On the subject of partnerships, Lombard Odier has had great success in building what is now a valuable collection of wealth management alliances with leading financial institutions in Thailand, the Philippines, Indonesia, Taiwan, and Australia. And the bank has eyes on other countries in the region, providing Magnenat and his team can identify the right partners, who share their vision of the future of wealth management and who complement each other’s DNA and product and service suites.
“Partnerships,” Magnenat reports, “are so valuable in that they combine our traditional strategy of growth and our own operations with strong partners that can really help propel us in the other markets. We have bankers in our three offices – Singapore, Hong Kong and Tokyo - covering the region and the partnerships are a vital and complementary second leg to our strategy. Combining two strong organisations, one onshore and local, and us offshore and global, allows both sides of the partnership to achieve far greater success than on our own.”
He further articulates the value Lombard Odier brings to the table, on its own or in its alliance. “Our experience is remarkable,” he comments. “We have overcome some 40 financial crises in our long past, we remain a family-controlled business and Asia is dominated by family ownership in their first and second generations.”
He says the bank has a deep understanding of the psychology, motivations and challenges of owner-entrepreneurs. “We also have a profound knowledge of the challenges of transitioning ownership and wealth from generation to generation,” he adds. “We understand family and corporate governance, we have great skills at wealth planning, and we are dedicated to structuring for our clients and their families.”
To sum this up, Magnenat says the bank adopts and adheres to a holistic approach. “We are not selling products,” he reports. “We are promoting solutions after engaging deeply with the clients to understand their needs and the objectives. In partnerships in other countries in the region, we bring all these skills and the values to the table, for their clients. And our partners there bring their client relationships, their local knowledge, their expertise in their local markets and the solidity of being leading institutions in their markets for the long-term.”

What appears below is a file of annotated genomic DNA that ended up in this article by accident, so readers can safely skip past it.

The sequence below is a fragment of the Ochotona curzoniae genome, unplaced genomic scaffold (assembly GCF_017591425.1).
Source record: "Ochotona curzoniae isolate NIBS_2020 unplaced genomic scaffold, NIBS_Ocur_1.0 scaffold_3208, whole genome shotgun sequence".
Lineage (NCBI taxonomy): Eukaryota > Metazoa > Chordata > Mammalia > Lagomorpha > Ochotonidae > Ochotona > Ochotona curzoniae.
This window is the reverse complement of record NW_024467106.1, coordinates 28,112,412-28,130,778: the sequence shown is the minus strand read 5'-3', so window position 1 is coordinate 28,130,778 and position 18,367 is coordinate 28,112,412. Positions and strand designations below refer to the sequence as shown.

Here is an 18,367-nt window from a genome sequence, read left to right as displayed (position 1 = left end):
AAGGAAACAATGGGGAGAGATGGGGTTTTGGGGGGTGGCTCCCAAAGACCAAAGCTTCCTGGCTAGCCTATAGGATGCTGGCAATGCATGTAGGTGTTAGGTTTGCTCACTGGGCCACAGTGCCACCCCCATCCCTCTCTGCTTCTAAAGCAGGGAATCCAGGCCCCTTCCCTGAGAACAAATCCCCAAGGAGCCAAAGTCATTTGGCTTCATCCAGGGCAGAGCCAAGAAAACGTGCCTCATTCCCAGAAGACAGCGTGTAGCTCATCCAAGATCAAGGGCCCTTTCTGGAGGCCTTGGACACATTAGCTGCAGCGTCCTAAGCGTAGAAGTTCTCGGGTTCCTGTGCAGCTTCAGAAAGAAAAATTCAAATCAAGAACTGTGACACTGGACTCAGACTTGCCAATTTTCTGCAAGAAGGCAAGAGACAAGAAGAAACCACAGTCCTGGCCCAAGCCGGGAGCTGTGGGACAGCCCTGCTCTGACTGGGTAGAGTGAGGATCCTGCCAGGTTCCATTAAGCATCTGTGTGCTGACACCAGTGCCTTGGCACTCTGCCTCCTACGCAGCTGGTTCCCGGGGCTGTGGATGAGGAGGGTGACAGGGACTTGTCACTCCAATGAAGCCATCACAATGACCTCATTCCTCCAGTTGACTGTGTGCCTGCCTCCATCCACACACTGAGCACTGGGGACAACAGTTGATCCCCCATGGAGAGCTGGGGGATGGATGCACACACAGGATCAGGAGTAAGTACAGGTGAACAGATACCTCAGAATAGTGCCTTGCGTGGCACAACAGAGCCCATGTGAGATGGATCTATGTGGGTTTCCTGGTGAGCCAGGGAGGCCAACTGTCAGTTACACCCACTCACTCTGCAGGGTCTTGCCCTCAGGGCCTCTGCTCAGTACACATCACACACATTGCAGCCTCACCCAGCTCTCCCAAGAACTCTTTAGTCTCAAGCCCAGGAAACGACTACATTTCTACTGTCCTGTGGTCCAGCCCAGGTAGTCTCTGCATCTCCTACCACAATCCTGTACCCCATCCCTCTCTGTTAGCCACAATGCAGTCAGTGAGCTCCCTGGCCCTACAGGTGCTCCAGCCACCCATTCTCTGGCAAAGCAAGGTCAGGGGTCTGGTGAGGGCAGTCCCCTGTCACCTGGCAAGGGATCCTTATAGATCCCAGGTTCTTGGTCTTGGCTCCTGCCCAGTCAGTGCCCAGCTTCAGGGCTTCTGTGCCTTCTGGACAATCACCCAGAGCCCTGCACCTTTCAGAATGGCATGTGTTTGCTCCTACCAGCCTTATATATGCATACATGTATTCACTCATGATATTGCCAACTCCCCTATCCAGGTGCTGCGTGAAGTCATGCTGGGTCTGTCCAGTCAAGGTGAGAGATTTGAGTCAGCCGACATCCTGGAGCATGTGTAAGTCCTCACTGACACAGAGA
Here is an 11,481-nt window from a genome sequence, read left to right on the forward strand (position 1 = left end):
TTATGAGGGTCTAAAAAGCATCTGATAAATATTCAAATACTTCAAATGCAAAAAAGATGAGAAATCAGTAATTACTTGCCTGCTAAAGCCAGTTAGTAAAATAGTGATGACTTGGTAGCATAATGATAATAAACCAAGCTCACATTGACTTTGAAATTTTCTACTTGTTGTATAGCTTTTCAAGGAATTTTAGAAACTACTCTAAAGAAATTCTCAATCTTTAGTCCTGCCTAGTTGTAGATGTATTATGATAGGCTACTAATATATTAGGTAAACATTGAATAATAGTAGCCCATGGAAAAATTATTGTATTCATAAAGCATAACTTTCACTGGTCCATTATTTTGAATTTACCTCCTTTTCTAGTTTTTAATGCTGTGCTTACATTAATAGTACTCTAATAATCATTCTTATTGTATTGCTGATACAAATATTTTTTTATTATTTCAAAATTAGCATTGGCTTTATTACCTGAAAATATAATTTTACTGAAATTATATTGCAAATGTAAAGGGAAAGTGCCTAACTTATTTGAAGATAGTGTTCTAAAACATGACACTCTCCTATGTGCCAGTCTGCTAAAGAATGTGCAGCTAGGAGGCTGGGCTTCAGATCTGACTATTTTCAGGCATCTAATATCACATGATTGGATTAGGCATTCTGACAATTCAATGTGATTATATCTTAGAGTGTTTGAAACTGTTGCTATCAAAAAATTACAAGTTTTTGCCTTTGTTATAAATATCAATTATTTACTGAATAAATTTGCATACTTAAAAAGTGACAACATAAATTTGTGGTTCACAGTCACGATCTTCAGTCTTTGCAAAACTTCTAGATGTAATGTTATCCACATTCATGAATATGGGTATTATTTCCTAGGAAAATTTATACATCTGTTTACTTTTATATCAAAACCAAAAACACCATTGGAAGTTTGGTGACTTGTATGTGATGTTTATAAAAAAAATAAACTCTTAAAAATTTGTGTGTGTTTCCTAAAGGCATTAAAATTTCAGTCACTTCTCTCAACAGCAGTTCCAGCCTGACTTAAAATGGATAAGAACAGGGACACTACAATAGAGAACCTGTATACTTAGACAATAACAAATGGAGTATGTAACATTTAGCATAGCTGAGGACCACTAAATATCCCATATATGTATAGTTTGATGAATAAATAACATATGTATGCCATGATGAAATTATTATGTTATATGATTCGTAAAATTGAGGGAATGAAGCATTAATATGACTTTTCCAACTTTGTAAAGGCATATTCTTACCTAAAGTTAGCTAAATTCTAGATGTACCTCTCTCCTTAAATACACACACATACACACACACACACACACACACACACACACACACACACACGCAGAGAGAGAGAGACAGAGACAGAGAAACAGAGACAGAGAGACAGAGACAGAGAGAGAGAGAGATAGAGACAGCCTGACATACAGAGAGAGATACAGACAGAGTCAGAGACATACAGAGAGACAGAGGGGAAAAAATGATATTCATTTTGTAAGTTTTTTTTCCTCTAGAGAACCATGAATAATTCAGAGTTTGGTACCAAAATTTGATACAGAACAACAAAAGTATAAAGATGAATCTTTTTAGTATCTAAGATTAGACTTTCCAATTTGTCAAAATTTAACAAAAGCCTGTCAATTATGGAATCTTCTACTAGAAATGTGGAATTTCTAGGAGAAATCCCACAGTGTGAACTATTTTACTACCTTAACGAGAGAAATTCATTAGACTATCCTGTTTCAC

Magnenat concedes that despite significant progress in the past six years since they began building out the Lombard Odier Asian franchise, the bank remains somewhat less well-known today than he would like.
Always more to do
“We are somewhat at a disadvantage in this regard,” he says. “Of course, as an institution, we are discrete by history and inclination, and we do not have big budgets in terms of branding and marketing, but the reality is that, for example, in China, eight out of ten new accounts go to the global Swiss or other banks, just because of the name.”
Magnenat, therefore, recognises that no matter how great the Lombard Odier product and value proposition, the continued development of brand name recognition is essential. “We might be in a region of huge growth,” he says, “but we also know that the brand is key and right now that is a disadvantage for us, one that we must work to overcome.”
Strength and scale
Nevertheless, the bank has a strong story to tell existing or potential clients across the region. Not only does it have a history of 223 years, it also has a notable scale, even if it is not amidst the global brand names competing in the market.
Magnenat reports that the bank has around USD 262 billion in total client assets.. Moreover, the bank has great financial stability, according to its powerful Tier 1 capital ratio of 29.9% and the AA-minus credit rating, which is as high as a bank can achieve if it is privately held.
“We have a great story to tell,” Magnenat says, “with a history of 223 years on our side. We believe we actually have the right model as well and we are of a scale and solidity where we offer an institutional mindset to our private clients, helping them achieve performance with a medium to long-term perspective on the markets and careful attention to returns and risks.”
Taking the wide-angle perspective
He also reiterates the Lombard Odier ethos of long-term perspectives to achieve longevity. “We have continually looked to the future for our clients and for the bank,” he reports. “We have enjoyed a very positive start to 2019, but of course, we must position ourselves for future opportunities and continue to enjoy what we are doing.”
He closes the discussion by reiterating his conviction to remain faithful to the vision that he and other leaders at the bank devised and elucidated some years ago. “We have an offering, an approach and a culture that resonate with Asian clients,” he reports. “These clients want to achieve longevity for their family business, their wealth and to preserve the family’s integrity into the future generations. The different and exciting elements of our activities here in Asia are maturing and expanding, and we are well positioned to build for the future and to provide our clients with the best outcomes possible.”